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There is a series of "Friends of . . ." Badges, including "Friends of the Fire-brigade", "Friends of the Library" etc . . etc. . . probably aimed at the youth members of the Communist Party, Young Pioneers etc..etc..There is a lot of items being attributed to the "Securitate" just for sales purposes, and I am living in Romania since 2003 and have never seen a "Securitate" Uniform, in the flesh or on any pictures, possibly because they wore ordinary military uniforms and opperated on a strict "need to know" basis as it suited their work to have a low profile.

Kevin in Deva. :beer:

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The very few images I have seen of the Securitate show individuals in street clothing, more or less the same as our FBI or CIA (or any of a long list of "alphabet soup" agencies we have here in the US), so I quite understand what you're telling me. It seems the Securitate operated similarly to the Stasi when it came to the uniformed services... used who they needed but kept them in the uniform they already had. Of course, the Stasi (MfS) had the Watch Regiment, but that was largely cerrimonial. Would you say that I would be more accurate in describing my collection as "Security and Militia" rather than "Securitate"?

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The very few images I have seen of the Securitate show individuals in street clothing, more or less the same as our FBI or CIA (or any of a long list of "alphabet soup" agencies we have here in the US), so I quite understand what you're telling me. It seems the Securitate operated similarly to the Stasi when it came to the uniformed services... used who they needed but kept them in the uniform they already had. Of course, the Stasi (MfS) had the Watch Regiment, but that was largely cerrimonial. Would you say that I would be more accurate in describing my collection as "Security and Militia" rather than "Securitate"?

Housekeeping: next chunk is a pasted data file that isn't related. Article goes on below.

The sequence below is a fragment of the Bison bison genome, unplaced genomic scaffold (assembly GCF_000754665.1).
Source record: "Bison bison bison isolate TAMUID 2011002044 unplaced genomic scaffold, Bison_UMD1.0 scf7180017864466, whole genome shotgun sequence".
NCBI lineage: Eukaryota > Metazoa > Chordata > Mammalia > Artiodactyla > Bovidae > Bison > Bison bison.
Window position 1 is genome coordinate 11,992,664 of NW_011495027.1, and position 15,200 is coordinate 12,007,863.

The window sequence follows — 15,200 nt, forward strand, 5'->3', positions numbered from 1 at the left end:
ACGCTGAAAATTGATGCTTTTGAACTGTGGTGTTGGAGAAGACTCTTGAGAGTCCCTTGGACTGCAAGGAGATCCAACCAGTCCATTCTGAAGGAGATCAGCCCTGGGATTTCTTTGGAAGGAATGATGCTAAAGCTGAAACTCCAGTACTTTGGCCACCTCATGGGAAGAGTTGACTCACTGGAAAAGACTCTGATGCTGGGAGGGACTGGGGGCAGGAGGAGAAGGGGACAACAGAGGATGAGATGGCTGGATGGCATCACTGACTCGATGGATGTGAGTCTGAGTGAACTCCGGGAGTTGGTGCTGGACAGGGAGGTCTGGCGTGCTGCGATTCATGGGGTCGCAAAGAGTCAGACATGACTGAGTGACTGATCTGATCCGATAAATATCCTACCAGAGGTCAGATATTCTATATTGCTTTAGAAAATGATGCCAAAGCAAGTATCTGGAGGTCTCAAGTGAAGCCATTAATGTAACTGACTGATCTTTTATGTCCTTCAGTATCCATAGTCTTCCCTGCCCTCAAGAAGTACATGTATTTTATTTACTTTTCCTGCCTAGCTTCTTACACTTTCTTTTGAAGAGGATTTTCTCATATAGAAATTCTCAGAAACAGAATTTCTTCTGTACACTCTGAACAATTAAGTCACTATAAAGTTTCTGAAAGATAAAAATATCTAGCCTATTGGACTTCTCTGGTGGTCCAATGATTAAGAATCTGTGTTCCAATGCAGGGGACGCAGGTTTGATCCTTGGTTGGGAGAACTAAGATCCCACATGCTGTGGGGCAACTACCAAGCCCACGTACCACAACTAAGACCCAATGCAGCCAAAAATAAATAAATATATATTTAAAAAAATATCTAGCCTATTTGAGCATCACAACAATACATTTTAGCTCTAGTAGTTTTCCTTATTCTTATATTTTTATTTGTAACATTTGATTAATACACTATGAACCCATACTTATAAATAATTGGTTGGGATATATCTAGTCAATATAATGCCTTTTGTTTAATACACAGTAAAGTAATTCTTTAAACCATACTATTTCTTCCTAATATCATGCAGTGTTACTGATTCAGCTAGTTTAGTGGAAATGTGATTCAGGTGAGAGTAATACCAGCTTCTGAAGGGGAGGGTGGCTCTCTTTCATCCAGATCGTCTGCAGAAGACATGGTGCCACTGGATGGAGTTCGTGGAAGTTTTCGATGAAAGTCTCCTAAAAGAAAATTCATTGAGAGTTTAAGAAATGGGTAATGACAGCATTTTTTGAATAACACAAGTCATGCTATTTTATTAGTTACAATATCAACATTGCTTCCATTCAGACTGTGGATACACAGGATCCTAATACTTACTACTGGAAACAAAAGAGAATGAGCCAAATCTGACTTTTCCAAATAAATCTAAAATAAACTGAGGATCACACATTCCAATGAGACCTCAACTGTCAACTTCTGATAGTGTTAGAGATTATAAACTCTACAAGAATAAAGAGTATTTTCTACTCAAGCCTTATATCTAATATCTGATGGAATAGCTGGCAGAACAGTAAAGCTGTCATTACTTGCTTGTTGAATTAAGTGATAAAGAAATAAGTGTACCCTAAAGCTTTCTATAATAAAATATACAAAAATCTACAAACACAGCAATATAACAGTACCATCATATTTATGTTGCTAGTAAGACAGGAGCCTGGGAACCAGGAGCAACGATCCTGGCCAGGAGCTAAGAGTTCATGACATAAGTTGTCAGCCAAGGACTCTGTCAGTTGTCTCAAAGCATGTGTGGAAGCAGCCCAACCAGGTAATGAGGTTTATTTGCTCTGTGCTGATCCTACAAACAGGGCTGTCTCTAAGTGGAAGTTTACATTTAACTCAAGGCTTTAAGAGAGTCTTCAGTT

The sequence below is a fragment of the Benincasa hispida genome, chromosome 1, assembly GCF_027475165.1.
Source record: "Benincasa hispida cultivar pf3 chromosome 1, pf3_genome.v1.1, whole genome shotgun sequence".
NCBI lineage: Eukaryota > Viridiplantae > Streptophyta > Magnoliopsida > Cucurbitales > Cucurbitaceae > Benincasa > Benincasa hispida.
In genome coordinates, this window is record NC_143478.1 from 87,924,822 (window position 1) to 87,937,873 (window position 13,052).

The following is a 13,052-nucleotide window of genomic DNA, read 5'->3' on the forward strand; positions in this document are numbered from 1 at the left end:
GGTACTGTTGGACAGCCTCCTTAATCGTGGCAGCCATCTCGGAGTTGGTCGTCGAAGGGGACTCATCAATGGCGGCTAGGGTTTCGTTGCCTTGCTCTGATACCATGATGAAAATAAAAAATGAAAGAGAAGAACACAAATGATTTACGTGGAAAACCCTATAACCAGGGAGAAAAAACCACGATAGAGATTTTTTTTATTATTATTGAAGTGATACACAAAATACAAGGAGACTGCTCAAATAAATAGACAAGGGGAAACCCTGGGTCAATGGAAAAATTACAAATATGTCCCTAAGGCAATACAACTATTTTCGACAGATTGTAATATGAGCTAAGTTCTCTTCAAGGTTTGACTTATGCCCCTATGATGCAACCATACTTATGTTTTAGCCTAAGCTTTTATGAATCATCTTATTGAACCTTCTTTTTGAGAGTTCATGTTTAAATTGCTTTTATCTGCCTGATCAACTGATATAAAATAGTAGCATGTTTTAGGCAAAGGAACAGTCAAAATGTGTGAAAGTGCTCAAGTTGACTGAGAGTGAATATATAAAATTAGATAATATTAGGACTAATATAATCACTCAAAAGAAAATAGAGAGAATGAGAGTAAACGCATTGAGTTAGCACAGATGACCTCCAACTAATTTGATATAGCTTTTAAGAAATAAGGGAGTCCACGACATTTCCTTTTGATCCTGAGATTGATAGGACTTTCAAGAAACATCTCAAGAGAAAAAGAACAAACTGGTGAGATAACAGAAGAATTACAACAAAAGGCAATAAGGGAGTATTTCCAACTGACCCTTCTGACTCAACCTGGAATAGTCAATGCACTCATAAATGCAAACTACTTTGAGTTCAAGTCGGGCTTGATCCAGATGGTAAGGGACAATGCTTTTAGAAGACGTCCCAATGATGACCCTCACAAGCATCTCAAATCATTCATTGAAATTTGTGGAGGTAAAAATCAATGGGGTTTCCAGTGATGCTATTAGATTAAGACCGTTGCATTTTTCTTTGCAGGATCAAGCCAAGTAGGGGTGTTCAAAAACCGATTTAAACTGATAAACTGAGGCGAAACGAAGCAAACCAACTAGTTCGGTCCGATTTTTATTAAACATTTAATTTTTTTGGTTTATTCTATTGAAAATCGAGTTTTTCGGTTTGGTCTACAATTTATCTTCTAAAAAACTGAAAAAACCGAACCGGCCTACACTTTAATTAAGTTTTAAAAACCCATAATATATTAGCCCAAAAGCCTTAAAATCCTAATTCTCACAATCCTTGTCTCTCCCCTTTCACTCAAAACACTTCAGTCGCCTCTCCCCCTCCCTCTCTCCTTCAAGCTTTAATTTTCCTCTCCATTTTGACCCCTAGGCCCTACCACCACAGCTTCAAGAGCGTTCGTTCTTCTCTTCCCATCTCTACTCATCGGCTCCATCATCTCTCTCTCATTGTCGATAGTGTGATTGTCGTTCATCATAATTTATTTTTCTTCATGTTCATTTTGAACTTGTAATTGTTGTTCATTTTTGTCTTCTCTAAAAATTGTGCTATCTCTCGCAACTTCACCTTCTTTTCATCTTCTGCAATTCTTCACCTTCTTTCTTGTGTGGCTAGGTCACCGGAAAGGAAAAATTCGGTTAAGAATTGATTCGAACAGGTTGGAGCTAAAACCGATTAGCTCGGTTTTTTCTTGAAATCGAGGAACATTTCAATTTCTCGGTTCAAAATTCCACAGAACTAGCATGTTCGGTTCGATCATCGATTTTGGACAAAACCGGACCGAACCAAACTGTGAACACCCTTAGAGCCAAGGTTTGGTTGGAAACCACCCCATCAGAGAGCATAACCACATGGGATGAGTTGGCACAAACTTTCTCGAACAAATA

Hallo GC, :beer:

IMHO I think you have a good idea, in your above post, (I do not claim in any way to be an expert)

but I do attend many Collectors Fairs here and a lot of items are being pushed as "Securitate"

are not connected specifically to this organization.

There are awards and medals specific to the "Securitate" but, unless you have the Brevet

stating that, then the chances are the person was not a member.

Kevin in Deva. :beer:

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Like any other secret service, the State Security Department usually kept a low profile for its activities. For obvious reasons, the members of its more elusive sections wore street clothing for their activities. It was also possible that some high ranking officers of the police were also officers of the State Security Department, but to what extent they had two uniforms I do not know.

However, as I said before, the members of the Security Troops were those who routinely wore the uniforms with the distinctive blue colour. The lower ranks were conscripts who did thier military service with the Security Troops instead of the Army or Navy. Their duties resembled those of gendarmerie and indeed in the late 1940s they absorbed the personnel of the gendarmerie and in the 1990s they were reorganised again as the gendarmerie.

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Thanks for all the replies... it seems that, without a list of Securitate personnel, it would even be hard to match up a brevet... and I sure have not seen a list (if one survived 1989). I guess the best we can do is say this award was for the protection of the social order and the state and could have been for a member of the Securitate. Or simply say this award was for a member of internal security (militia, security) and leave it at that.

I have a question at this point... do any of you know of a book or website that would show Romanian uniforms of 1947-1989? I'm familiar with the world insignia website, but have no reference to uniforms whatsoever. I'd certainly appreciate any help in this area.

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ID: 18   Posted (edited)